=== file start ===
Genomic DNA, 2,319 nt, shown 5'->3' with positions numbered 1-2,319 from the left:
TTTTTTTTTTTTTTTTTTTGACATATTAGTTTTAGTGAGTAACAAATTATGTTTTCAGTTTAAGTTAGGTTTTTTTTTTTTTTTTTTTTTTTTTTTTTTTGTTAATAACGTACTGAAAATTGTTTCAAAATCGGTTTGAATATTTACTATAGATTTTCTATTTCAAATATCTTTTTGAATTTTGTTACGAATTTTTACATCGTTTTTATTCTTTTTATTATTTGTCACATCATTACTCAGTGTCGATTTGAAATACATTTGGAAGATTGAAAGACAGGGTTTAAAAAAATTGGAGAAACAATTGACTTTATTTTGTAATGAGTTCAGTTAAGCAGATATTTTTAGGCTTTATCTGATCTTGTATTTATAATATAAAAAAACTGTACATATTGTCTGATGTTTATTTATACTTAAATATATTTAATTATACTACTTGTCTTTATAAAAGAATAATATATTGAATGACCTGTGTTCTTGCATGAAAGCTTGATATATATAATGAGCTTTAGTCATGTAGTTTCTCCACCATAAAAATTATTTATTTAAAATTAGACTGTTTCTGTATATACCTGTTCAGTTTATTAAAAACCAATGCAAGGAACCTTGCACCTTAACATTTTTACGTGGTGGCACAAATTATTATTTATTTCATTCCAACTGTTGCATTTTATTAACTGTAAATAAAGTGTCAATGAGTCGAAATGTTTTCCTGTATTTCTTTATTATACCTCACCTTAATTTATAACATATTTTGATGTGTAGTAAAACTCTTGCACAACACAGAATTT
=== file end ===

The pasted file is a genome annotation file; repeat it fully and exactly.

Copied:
Genomic DNA, 2,319 nt, shown 5'->3' with positions numbered 1-2,319 from the left:
TTTTTTTTTTTTTTTTTTTGACATATTAGTTTTAGTGAGTAACAAATTATGTTTTCAGTTTAAGTTAGGTTTTTTTTTTTTTTTTTTTTTTTTTTTTTTTGTTAATAACGTACTGAAAATTGTTTCAAAATCGGTTTGAATATTTACTATAGATTTTCTATTTCAAATATCTTTTTGAATTTTGTTACGAATTTTTACATCGTTTTTATTCTTTTTATTATTTGTCACATCATTACTCAGTGTCGATTTGAAATACATTTGGAAGATTGAAAGACAGGGTTTAAAAAAATTGGAGAAACAATTGACTTTATTTTGTAATGAGTTCAGTTAAGCAGATATTTTTAGGCTTTATCTGATCTTGTATTTATAATATAAAAAAACTGTACATATTGTCTGATGTTTATTTATACTTAAATATATTTAATTATACTACTTGTCTTTATAAAAGAATAATATATTGAATGACCTGTGTTCTTGCATGAAAGCTTGATATATATAATGAGCTTTAGTCATGTAGTTTCTCCACCATAAAAATTATTTATTTAAAATTAGACTGTTTCTGTATATACCTGTTCAGTTTATTAAAAACCAATGCAAGGAACCTTGCACCTTAACATTTTTACGTGGTGGCACAAATTATTATTTATTTCATTCCAACTGTTGCATTTTATTAACTGTAAATAAAGTGTCAATGAGTCGAAATGTTTTCCTGTATTTCTTTATTATACCTCACCTTAATTTATAACATATTTTGATGTGTAGTAAAACTCTTGCACAACACAGAATTT